15th Regiment, Arkansas Infantry (Johnson's) (Confederate)
Brief History[edit | edit source]
15th (Gee's-Johnson's) Infantry Regiment was organized at Camden, Arkansas during the late summer of 1861. Six companies were sent to the defense of Fort Henry, then were transferred to Fort Donelson and captured in February, 1862. When exchanged and reorganized, the regiment was assigned to Beall's Brigade, Department of Mississippi and East Louisiana. It fought in some minor engagements at Cross Landing, Greenfield, and Keller's Lane, and later became part of the garrison at Port Hudson where it was captured in July, 1863. This regiment sustained the highest number of casualties of any unit defending the post, eighty-one percent of the 484 engaged. After the exchange, it was not reorganized. 
Companies in this Regiment with the Counties of Origin[edit | edit source]
Men often enlisted in a company recruited in the counties where they lived though not always. After many battles, companies might be combined because so many men were killed or wounded. However if you are unsure which company your ancestor was in, try the company recruited in his county first.
See : EDWARD G. GERDES, Arkansas Civil War Regiments, Rosters and Muster Rolls,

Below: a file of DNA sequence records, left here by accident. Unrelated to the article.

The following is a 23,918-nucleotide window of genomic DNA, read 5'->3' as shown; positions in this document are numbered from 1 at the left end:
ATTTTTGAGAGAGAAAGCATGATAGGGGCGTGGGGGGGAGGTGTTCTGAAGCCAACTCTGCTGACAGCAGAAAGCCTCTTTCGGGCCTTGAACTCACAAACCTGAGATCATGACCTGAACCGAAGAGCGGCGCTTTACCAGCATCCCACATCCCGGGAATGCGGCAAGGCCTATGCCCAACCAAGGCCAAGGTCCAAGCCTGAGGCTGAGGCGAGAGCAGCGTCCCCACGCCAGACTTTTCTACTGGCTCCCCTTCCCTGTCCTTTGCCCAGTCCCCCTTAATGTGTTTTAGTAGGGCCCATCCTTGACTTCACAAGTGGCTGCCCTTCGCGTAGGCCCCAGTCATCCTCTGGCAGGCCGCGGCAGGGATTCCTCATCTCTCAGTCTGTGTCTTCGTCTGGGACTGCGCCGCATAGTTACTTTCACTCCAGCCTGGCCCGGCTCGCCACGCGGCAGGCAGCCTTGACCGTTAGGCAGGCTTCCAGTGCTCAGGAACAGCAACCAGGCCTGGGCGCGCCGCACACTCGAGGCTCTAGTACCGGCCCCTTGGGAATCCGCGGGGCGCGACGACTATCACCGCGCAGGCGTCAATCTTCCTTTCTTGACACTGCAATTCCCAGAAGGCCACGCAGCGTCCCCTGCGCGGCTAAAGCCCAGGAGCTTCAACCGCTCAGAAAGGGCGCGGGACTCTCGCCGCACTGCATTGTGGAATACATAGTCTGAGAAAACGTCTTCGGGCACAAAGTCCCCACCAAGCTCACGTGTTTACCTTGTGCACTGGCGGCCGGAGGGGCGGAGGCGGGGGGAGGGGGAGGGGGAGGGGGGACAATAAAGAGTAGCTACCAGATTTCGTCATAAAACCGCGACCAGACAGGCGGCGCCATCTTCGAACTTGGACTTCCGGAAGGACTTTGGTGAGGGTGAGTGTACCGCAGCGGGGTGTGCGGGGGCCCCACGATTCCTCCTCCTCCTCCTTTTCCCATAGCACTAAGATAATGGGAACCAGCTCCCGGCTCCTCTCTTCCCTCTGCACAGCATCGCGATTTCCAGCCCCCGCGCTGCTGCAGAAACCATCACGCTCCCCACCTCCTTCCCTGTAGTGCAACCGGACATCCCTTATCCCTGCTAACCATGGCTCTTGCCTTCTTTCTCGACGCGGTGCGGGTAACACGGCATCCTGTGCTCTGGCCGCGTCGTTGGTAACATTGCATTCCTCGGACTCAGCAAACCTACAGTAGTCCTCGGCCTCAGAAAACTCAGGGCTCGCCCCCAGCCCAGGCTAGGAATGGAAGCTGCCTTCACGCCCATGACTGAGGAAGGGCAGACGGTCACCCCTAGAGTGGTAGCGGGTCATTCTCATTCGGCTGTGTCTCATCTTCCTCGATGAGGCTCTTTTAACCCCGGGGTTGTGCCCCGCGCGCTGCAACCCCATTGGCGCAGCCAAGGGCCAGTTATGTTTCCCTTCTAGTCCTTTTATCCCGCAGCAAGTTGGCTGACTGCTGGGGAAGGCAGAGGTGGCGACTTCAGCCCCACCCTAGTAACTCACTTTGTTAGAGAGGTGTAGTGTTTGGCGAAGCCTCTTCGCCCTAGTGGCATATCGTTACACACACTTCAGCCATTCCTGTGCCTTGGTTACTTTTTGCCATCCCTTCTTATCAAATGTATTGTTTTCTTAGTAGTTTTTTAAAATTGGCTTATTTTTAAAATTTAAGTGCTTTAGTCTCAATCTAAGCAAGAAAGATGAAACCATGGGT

Other Sources[edit | edit source]
- Beginning United States Civil War Research gives steps for finding information about a Civil War soldier or sailor. It covers the major records that should be used. Additional records are described in 'Arkansas in the Civil War' and 'United States Civil War, 1861 to 1865' (see below).
- National Park Service, The Civil War Soldiers and Sailors System, is searchable by soldier's name and state. It contains basic facts about soldiers on both sides of the Civil War, a list of regiments, descriptions of significant battles, sources of the information, and suggestions for where to find additional information.
- Arkansas in the Civil War describes many Confederate and Union sources, specifically for Tennessee, and how to find them.. These include compiled service records, pension records, rosters, cemetery records, Internet databases, published books, etc.
- United States Civil War, 1861 to 1865 describes and explains United States and Confederate States records, rather than state records, and how to find them. These include veterans’ censuses, compiled service records, pension records, rosters, cemetery records, Internet databases, published books, etc.